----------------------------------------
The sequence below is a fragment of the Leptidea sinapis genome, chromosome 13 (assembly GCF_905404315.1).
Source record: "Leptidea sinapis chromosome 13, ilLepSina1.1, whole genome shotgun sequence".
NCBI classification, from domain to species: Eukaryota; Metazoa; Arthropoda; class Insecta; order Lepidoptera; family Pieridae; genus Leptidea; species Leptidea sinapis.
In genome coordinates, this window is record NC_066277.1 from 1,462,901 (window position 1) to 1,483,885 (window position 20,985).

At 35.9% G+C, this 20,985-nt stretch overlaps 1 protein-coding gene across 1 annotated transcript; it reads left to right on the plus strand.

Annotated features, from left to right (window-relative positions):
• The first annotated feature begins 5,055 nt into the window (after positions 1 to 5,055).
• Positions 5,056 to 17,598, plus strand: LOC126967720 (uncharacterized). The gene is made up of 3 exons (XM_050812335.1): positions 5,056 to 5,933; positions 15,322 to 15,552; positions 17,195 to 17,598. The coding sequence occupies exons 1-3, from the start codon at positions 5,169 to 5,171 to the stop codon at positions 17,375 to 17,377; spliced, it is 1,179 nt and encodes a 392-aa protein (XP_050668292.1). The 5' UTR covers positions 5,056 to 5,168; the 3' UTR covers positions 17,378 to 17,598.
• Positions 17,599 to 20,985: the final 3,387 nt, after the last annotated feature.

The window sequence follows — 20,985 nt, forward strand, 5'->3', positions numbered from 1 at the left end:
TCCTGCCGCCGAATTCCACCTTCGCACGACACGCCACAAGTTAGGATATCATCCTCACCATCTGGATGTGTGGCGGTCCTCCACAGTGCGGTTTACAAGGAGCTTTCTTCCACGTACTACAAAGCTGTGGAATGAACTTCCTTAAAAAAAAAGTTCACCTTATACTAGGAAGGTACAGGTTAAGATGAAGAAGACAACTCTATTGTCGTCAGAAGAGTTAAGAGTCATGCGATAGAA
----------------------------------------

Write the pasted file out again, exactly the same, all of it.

The sequence below is a fragment of the Leptidea sinapis genome, chromosome 13 (assembly GCF_905404315.1).
Source record: "Leptidea sinapis chromosome 13, ilLepSina1.1, whole genome shotgun sequence".
NCBI classification, from domain to species: Eukaryota; Metazoa; Arthropoda; class Insecta; order Lepidoptera; family Pieridae; genus Leptidea; species Leptidea sinapis.
In genome coordinates, this window is record NC_066277.1 from 1,462,901 (window position 1) to 1,483,885 (window position 20,985).

At 35.9% G+C, this 20,985-nt stretch overlaps 1 protein-coding gene across 1 annotated transcript; it reads left to right on the plus strand.

Annotated features, from left to right (window-relative positions):
• The first annotated feature begins 5,055 nt into the window (after positions 1 to 5,055).
• Positions 5,056 to 17,598, plus strand: LOC126967720 (uncharacterized). The gene is made up of 3 exons (XM_050812335.1): positions 5,056 to 5,933; positions 15,322 to 15,552; positions 17,195 to 17,598. The coding sequence occupies exons 1-3, from the start codon at positions 5,169 to 5,171 to the stop codon at positions 17,375 to 17,377; spliced, it is 1,179 nt and encodes a 392-aa protein (XP_050668292.1). The 5' UTR covers positions 5,056 to 5,168; the 3' UTR covers positions 17,378 to 17,598.
• Positions 17,599 to 20,985: the final 3,387 nt, after the last annotated feature.

The window sequence follows — 20,985 nt, forward strand, 5'->3', positions numbered from 1 at the left end:
TCCTGCCGCCGAATTCCACCTTCGCACGACACGCCACAAGTTAGGATATCATCCTCACCATCTGGATGTGTGGCGGTCCTCCACAGTGCGGTTTACAAGGAGCTTTCTTCCACGTACTACAAAGCTGTGGAATGAACTTCCTTAAAAAAAAAGTTCACCTTATACTAGGAAGGTACAGGTTAAGATGAAGAAGACAACTCTATTGTCGTCAGAAGAGTTAAGAGTCATGCGATAGAA